Outgoing Colorado Senator Mark Udall has lately expressed a desire to enter the entirety of the Senate Intelligence Committee's report on CIA torture into the Congressional record. What would that do? It would stop all the stonewalling coming from the Obama Administration, which keeps asking for new redactions to the report, all for our security, of course. But a member of Congress can say anything he or she wants without fear of prosecution, and though that often seems to prompt Congressfolk to say dumb crap, it has also led to former Sen. Gravel (D-AK) entering the famous Pentagon Papers into the Congressional record back in 1971. Hence both Roots Action and Just Foreign Policy help you encourage Sen. Udall to read the torture report into the Congressional record. What are they going to do to him, threaten to defund his re-election campaign? Oh, wait, he just lost that. He shouldn't have lost that, but we might as well take advantage of his misfortune. I suspect he's made a similar calculation since Election Day.
Meanwhile, lost in all the EMPURUR!!!!! and CAESAR!!!!! catcalls from the right over President Obama's immigration-related executive orders is the flexibility one of his orders gives to deploy more DHS personnel as Border Control agents. One of the largest of our federal law enforcement agencies, the Border Patrol has over 21,000 agents currently, more than double its roster since 2005, but you'd think with more agents would come more accountability. Sadly, you'd be wrong: despite over two dozen deaths since 2010 involving Border Patrol agents (not one of whom suffered so much as a rap on the wrist), the Department of Homeland Security (sic) still hasn't implemented a clear process for responding to abuse complaints. Admittedly this task has difficulties (how to get complaints from folks who don't speak English, for example, or the lack of whistleblower protections Customs and Border Protection agents enjoy), but if it's worth doing, it's worth doing right. Hence the ACLU helps you tell our government to reform abuse-reporting processes involving our Border Patrol.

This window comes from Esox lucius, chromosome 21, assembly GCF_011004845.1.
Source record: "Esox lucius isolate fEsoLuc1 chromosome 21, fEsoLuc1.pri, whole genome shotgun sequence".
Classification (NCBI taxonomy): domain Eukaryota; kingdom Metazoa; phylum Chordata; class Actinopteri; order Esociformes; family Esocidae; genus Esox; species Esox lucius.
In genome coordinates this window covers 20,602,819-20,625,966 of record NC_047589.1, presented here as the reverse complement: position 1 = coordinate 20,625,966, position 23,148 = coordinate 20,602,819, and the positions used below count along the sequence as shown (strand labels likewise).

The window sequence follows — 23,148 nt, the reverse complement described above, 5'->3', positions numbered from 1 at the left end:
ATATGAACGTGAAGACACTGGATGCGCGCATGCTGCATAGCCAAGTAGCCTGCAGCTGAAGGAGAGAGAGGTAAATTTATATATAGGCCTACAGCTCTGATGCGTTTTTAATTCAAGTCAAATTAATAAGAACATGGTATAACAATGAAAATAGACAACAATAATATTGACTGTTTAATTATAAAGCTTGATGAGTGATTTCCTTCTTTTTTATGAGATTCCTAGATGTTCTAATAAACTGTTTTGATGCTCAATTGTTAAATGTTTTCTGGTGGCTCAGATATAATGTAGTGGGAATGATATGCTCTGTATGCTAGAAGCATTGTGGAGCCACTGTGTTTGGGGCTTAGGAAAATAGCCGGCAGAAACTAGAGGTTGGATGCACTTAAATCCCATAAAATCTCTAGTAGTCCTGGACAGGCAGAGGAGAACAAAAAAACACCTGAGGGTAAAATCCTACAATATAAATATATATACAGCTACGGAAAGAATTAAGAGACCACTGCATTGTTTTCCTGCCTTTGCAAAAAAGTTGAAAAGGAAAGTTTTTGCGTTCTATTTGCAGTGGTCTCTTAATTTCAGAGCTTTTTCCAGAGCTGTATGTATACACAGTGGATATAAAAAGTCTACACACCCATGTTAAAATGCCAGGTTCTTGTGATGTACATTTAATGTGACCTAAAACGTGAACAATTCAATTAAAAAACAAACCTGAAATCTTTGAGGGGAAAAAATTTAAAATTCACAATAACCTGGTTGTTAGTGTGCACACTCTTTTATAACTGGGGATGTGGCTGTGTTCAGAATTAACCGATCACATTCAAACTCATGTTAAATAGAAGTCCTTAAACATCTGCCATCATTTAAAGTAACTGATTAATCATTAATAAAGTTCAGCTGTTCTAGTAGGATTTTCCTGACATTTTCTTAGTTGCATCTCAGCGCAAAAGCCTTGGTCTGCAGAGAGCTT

Finally, the Sierra Club helps you tell our government to improve the fuel efficiency of freight trucks. This isn't the same as the fuel efficiency guidelines the EPA has already issued, which would increase fuel efficiency across automobile fleets; freight trucks are the 18-wheelers you see traveling across the country, moving 70% of the products we consume -- and getting a mere six miles a gallon in doing so. If you look at an 18-wheeler and sigh, well, of course it can't get good gas mileage, then you're not displaying either the can-do American spirit or the appropriate sense of urgency. If other autos can reduce fuel consumption 40 percent in a little over ten years, then why can't the biggest trucks do that, too? These trucks currently produce half a billion tons of carbon emissions annually, and if we're going to continue to depend on them to move products around the country, then we need to ensure they leave less of a footprint on our environment. And more efficient trucks will eventually save trucking corporations money in the long term, whether they care about the long term or not.